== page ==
“The use of “Uptown” to refer to what is really part of downtown Oakland is relatively new and followed the city’s massive gentrification project to renovate the Fox Theater and build 10,000 new units of housing around Grand Avenue and Telegraph in the early 2000s.”
A couple of years ago, I decided to research the name a little more. I was reading an old report from the redevelopment agency from the 1980s and I saw a reference to the “Uptown District”. That got me to thinking and the rest is history.
A bit of history follows.
During the first fifty years of Oakland, the primary business activity centered around 9th and Broadway. The first map of Oakland, drawn in 1853, marked 14th street as the northern boundary of the city.
Businesses initially were built near the waterfront at 1st and Broadway. As transportation improved and the population increased, buildings moved further up Broadway.
A prominent sign of upward commercial advance was the completion of the First National Bank in 1908 at Broadway and San Pablo, along with the Cathedral Building and City Hall.
Uptown Historic District
The Uptown Historic District runs from 18th Street to 21st Street along Broadway at the north end of Oakland’s central business district. It includes three blocks of the triangular gore between Broadway and Telegraph Avenue, plus the Fox Theater on the west side of Telegraph and portions on the eastern side of Broadway at the 19th Street intersection.
The district represents a phase of the expansion of the central business district, in the 1920s and 30s. The new shopping and entertainment center was at the north end of the turn of the century downtown, anchored by the new Capwell department store and developed by Capwell’s 20th and Broadway Realty Company.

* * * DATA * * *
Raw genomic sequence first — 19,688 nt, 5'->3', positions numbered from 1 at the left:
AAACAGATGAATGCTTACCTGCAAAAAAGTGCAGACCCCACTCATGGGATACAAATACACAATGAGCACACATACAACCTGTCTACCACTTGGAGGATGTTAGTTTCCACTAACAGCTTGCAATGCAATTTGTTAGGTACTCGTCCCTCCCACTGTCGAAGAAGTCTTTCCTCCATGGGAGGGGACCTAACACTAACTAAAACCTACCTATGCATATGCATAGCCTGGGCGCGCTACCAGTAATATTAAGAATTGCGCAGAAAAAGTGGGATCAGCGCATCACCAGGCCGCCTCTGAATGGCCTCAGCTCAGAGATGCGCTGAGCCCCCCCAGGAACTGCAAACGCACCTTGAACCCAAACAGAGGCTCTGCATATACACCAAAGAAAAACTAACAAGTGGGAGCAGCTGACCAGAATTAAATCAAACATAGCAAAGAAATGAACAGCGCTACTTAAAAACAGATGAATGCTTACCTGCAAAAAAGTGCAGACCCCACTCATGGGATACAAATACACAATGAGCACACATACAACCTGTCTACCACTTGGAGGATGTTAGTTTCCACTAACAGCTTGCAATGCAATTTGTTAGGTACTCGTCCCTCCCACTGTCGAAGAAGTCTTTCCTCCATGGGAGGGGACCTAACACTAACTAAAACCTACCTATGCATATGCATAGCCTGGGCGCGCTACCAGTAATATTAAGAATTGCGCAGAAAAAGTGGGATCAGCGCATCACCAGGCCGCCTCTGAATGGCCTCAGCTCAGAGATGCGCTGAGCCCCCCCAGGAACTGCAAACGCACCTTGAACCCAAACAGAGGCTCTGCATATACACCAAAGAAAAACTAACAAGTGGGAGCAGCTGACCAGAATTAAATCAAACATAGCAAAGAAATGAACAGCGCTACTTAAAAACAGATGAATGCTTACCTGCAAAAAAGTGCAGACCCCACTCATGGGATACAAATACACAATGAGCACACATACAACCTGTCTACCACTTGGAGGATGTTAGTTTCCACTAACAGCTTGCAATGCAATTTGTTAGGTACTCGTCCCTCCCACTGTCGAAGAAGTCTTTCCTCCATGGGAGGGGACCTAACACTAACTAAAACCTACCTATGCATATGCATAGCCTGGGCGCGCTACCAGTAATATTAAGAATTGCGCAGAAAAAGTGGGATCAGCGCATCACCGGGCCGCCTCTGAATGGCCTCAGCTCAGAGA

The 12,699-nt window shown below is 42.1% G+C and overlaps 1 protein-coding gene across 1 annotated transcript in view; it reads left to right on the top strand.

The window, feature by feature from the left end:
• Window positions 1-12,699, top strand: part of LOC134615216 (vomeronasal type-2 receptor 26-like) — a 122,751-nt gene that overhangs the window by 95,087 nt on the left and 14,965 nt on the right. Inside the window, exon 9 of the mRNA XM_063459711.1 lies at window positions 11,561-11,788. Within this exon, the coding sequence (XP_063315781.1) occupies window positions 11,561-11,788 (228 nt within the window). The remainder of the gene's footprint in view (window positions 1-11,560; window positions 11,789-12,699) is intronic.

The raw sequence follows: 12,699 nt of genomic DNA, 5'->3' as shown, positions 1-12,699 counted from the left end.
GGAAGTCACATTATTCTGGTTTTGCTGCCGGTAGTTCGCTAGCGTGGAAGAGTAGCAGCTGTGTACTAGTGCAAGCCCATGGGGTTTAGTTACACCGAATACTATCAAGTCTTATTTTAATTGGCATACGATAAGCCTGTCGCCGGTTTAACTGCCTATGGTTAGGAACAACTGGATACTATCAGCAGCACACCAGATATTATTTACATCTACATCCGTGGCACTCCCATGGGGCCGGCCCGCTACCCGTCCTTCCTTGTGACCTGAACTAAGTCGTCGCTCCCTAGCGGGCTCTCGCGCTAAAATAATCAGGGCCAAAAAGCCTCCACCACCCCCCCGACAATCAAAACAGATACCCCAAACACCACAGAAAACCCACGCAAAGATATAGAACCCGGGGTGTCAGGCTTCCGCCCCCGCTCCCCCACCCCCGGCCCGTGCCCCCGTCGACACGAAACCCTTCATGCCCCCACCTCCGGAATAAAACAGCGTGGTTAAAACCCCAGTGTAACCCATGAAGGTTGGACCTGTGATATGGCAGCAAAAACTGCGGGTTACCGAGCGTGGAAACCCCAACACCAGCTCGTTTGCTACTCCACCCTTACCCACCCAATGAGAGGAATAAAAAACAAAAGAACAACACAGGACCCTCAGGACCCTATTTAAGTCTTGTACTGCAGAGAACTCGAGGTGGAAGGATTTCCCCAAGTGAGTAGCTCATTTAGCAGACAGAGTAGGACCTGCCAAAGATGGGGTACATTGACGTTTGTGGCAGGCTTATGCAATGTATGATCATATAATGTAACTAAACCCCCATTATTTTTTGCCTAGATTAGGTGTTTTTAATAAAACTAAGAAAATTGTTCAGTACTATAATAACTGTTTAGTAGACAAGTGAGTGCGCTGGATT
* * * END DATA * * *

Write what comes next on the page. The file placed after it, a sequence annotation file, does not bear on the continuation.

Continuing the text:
The district is an essential collection of small to medium scale commercial buildings of the 1920s and 30s, historic brownstone and terra cotta buildings from the 1920 and colorful Art Deco Terra Cotta from the 1930s.
Capwell’s, I. Magnin buildings, the Fox and Paramount Theaters, and the Flora Depot building are excellent examples of each of the styles.
Uptown the Beginning
In 1895 the Tribune’s new was located “Uptown.”
In the early 1900s as Oakland grew from the waterfront people started calling the area past 14th Street “Uptown.” By 1903 the area just below 14th Street was called getting crowded and the large mercantile businesses were reaching out for more space. They could only go uptown.
The real expansion uptown began in the late 1920s and early 1930s. Capwell’s was built in 1928.
Pioneers in “Uptown Oakland”
Smith Brothers new “Beautiful Uptown Store”
It was reported in the Oakland Tribune on March 24, 1936 that 19 new leases were signed in Oakland’s uptown business district.
In 1944 the new Hibernia Bank was built in “Uptown.”
After 17 years on 14th Street Walson’s moved “Uptown” to 2000 Franklin in 1968.
I could go on and on but I won’t.
There have been walking tours of the “Uptown District” since the early 1980s.
I like that the “old” name was used and not changed to something awful like the following:
“NOBE” is possibly the baldest and most obnoxious attempt to rename part of Oakland. Devised by realtors, the name is an acronym referring to North Oakland-Berkeley-Emeryville.”
East Bay Express
“Baja Dimond” This is a ridiculous name that some realtors have tried foisting on the part of the Fruitvale just below the Interstate 580 freeway across from the actual Dimond neighborhood. It’s the Fruitvale, not the Dimond.
East Bay Express
Just remember that Uptown is a part of Oakland’s History and they a linked in history.